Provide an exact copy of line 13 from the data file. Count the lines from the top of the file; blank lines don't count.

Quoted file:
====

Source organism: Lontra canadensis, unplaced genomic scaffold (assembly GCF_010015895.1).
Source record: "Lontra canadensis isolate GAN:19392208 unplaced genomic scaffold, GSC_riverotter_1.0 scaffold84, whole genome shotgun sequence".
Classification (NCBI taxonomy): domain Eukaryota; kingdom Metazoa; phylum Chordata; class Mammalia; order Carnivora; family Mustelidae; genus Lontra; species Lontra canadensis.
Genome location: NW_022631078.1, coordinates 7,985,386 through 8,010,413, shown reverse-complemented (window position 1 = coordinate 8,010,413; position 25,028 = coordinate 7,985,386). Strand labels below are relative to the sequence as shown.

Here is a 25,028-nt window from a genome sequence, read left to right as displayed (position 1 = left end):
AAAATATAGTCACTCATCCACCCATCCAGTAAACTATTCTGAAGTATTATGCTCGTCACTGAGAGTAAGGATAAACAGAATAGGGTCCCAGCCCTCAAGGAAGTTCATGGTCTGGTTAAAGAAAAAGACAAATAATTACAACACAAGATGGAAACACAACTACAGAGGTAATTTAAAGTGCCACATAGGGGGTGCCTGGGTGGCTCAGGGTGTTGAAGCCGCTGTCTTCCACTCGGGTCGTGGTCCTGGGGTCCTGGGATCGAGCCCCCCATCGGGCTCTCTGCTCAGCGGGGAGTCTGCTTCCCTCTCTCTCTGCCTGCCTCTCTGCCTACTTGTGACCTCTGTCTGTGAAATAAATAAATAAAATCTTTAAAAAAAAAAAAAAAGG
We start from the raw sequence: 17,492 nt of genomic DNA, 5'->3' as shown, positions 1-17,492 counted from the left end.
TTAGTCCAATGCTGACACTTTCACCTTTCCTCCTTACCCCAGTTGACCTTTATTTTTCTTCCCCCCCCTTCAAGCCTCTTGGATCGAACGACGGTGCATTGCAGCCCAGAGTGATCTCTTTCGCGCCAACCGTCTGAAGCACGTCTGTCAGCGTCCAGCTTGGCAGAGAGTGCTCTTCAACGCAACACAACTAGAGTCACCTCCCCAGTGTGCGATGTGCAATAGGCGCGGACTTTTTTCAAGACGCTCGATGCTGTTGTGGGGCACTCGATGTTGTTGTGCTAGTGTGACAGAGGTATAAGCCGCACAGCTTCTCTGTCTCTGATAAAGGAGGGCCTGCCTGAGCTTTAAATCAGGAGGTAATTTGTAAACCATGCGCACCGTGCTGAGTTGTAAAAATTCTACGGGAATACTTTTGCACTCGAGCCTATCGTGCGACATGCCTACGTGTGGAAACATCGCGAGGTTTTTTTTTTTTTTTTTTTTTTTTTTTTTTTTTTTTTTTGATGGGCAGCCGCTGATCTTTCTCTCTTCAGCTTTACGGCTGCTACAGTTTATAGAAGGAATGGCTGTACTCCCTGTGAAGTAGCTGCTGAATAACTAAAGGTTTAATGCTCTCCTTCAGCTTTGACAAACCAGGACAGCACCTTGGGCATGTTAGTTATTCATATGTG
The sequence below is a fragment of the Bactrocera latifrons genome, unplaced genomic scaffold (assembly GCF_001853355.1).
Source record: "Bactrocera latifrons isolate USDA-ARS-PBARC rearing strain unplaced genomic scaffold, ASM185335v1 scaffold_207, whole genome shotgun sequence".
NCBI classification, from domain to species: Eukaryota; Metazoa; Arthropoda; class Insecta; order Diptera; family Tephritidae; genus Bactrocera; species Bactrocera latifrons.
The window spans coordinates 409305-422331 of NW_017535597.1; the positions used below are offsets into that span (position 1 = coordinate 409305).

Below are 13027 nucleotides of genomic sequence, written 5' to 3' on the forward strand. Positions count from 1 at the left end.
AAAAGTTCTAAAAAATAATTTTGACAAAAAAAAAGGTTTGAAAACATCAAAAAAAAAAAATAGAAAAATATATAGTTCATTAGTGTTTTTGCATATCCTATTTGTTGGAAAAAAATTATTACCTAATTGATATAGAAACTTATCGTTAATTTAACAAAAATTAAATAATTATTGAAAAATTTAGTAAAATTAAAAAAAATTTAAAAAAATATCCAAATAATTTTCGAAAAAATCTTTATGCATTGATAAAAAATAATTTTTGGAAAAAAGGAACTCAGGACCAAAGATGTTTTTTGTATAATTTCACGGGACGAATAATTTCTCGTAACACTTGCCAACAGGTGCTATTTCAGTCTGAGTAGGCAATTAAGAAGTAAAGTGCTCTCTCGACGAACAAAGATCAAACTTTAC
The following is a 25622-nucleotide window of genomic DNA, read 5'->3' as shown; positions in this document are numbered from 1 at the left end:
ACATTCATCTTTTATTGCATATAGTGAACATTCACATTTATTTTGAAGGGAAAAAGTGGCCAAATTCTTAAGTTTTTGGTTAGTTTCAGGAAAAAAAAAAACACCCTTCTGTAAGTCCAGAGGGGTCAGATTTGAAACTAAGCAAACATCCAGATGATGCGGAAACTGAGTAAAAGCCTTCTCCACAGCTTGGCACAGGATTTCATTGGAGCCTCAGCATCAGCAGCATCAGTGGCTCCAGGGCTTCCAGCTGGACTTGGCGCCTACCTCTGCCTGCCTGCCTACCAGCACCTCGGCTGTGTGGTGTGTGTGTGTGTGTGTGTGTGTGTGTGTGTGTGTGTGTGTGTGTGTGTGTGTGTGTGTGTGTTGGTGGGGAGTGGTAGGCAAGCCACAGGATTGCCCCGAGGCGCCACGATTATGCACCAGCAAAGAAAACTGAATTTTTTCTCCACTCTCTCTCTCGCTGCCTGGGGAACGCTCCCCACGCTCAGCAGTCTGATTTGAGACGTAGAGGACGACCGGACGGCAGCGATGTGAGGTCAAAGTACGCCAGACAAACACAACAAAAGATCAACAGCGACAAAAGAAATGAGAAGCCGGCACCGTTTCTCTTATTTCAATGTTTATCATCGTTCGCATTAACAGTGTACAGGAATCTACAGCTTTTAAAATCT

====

Below are 13027 nucleotides of genomic sequence, written 5' to 3' on the forward strand. Positions count from 1 at the left end.